Data sources, methodology
The methodology section is never the most fun to read, but don't skip over this part. It's important to understand how these numbers were calculated and why statistics elsewhere may not match the ones here.
This information came from the U.S. Census Bureau's American Community Survey. Data are collected from about one in every 38 households then assembled into one-year and five-year releases, covering topics including age, race, income, education levels, languages spoken at home and much more.
This past decade, the American Community Survey replaced the census “long-form” questionnaire, offering more timely data year after year instead of the once-every-10-years snapshot provided by the census. Because this is not a full census (a physical tally of all people in a population), the collected data are statistically modeled to apply to the entire geography.
For this analysis, the IPFW Community Research Institute used the five-year data for two reasons. First, the one-year estimates only include areas with populations exceeding 65,000, which leaves out many of the area's rural counties, although supplemental estimates go down to populations of 20,000. Second, the five-year data offer a larger and thus more reliable sample.
Northeast Indiana residents are recognizing the value of education with a larger share of people holding a post-secondary degree and fewer stopping their education before graduating from high school, according to newly released data from the U.S. Census Bureau.
American Community Survey data from 2012 to 2016 show adults ages 25 and older in all 11 northeast Indiana counties improved their educational attainment when it comes to the percentage holding associate's, bachelor's, or graduate and professional degrees when compared to the previous five-year period of 2007 to 2011.
Specifically, 31.3 percent of adults in this corner of the state hold a degree, compared to 29.2 percent in 2011. The most educated county in northeast Indiana is Allen at 37.2 percent. Second place is a tie between Steuben and Wells counties at 28.7 percent. LaGrange County is at the bottom with 18.3 percent; however, it showed the largest growth of any county with a 25 percent increase from 2011's 14.6 percent.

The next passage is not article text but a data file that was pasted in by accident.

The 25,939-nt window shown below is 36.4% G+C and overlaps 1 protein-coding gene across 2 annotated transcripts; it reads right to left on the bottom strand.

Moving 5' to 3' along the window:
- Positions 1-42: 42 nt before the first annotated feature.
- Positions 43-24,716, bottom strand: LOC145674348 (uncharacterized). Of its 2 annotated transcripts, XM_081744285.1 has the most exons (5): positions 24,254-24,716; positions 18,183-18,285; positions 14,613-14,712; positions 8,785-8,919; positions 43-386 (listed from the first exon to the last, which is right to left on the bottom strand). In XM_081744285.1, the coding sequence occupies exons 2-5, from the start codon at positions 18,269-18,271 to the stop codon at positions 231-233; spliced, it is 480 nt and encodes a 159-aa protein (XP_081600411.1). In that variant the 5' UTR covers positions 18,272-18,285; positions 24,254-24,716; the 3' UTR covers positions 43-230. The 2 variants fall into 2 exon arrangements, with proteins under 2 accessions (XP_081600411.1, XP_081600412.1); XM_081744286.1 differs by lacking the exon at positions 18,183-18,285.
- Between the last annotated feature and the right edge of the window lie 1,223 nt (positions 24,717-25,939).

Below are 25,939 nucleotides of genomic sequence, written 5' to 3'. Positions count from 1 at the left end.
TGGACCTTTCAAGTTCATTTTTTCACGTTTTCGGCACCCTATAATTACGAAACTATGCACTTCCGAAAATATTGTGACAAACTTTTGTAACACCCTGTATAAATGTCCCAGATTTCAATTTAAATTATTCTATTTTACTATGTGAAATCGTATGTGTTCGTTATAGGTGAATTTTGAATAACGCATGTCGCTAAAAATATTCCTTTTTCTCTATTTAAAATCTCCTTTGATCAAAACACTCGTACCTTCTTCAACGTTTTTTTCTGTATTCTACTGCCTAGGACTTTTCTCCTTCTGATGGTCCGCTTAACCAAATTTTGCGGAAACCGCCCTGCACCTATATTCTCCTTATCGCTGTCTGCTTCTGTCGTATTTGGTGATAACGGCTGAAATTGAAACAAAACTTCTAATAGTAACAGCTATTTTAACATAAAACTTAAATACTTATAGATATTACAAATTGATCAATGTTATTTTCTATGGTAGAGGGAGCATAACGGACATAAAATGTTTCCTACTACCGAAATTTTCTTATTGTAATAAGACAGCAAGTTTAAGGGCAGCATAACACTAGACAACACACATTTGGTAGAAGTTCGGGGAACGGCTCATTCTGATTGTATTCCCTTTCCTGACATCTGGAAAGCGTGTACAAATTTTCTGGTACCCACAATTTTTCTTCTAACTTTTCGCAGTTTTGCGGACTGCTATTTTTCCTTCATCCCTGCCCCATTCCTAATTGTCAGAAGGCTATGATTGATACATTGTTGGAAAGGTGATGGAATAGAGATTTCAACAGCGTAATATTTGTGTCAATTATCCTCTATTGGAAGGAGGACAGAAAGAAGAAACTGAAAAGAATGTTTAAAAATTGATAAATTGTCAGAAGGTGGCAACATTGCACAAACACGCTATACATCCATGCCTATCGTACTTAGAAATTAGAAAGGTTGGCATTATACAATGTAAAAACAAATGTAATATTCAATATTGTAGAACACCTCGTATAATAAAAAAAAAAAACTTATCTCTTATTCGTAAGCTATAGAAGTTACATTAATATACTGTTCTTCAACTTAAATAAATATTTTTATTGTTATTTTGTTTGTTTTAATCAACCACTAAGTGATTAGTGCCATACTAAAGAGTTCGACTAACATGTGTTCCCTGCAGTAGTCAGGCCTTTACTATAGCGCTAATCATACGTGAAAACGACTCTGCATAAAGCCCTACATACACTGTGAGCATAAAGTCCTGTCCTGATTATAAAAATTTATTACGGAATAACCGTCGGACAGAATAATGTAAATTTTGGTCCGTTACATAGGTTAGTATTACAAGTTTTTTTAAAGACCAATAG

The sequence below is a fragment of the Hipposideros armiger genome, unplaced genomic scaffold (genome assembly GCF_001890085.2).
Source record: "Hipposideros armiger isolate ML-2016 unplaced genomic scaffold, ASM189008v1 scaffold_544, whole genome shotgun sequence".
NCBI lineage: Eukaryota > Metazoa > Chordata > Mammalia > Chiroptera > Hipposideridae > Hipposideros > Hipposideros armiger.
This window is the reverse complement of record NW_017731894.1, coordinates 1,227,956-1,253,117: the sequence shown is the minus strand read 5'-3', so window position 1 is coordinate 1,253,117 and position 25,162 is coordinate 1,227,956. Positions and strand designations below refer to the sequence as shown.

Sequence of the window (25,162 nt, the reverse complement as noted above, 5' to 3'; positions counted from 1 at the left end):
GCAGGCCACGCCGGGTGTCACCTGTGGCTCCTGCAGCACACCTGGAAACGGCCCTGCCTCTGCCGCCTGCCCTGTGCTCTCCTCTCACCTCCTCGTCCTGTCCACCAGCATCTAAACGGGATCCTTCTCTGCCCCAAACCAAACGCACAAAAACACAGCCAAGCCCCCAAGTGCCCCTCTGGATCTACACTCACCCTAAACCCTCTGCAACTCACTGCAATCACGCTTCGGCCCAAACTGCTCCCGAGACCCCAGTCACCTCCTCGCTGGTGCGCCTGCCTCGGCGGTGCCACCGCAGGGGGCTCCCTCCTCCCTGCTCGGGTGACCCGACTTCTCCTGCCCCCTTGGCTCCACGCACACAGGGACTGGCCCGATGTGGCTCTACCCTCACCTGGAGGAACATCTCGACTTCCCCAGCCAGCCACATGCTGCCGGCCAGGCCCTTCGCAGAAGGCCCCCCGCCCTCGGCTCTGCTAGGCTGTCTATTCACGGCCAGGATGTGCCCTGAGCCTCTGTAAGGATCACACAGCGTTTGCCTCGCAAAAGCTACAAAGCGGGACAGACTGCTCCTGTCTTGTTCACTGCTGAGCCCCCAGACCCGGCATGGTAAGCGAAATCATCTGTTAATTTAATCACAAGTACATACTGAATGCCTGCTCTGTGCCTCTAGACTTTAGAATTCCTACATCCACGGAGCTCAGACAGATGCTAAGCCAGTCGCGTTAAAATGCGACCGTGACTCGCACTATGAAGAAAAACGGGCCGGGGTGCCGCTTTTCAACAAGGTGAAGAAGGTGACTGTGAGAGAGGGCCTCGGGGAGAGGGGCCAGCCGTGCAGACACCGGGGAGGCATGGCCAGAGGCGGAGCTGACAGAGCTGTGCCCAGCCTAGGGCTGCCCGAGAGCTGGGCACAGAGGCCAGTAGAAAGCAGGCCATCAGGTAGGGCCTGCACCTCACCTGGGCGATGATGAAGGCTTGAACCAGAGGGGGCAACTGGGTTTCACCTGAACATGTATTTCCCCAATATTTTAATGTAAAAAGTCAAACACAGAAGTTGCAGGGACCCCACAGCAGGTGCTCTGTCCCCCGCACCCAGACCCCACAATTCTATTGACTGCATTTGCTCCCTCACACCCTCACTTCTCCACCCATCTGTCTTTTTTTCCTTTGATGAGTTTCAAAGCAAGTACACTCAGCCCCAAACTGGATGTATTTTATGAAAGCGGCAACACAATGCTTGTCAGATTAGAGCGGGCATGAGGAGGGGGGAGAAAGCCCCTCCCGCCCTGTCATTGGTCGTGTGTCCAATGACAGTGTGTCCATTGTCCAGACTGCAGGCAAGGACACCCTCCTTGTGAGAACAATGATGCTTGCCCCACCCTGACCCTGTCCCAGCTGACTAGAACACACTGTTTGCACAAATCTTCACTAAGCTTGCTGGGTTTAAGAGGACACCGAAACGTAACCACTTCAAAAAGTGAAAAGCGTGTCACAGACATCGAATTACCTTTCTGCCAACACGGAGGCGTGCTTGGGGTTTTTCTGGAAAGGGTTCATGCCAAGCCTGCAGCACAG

Yet northeast Indiana is still behind state and national attainment levels – 33 percent and 38.5 percent, respectively.
The good news on high school completion: Fewer people here than nationally do not have a high school diploma or its equivalent. Locally, 12.7 percent of adults in 2016 did not have a diploma or its equivalent, compared to 13 percent nationally. That's a local decrease of more than 5.6 percent since 2011.
Wells County had the lowest percentage of adults who did not complete high school, at 8.8 percent, an 18.7-percent decrease from 2011. The highest? LaGrange County, at 35.7 percent. The county has a large number of Amish residents, who often end formal schooling at eighth grade.
Steuben and Whitley counties were the only ones in the region to have the percentage of people without a diploma go up between 2011 and 2016.
Drilling down on Allen County
As the most populated, educated, and racially and ethnically diverse county in northeast Indiana, it is worth looking more closely at Allen County's data and how education plays out by age, race, gender and income.
Educational attainment proves to be a significant safeguard against poverty in Allen County. For those with less than a high school diploma for whom poverty status can be determined, the rate is more than 25 percent. Bachelor's degrees or higher: 4 percent.
Earnings follow a similar path. Allen County adults whose education stopped with their high school diploma have median earnings of just more than $29,000. Contrast that with less than high school at $21,570 and $43,742 for bachelor's degree holders. Rounding out median earnings are people with some college or an associate's degree at $32,579 and graduate or professional degrees at $60,465.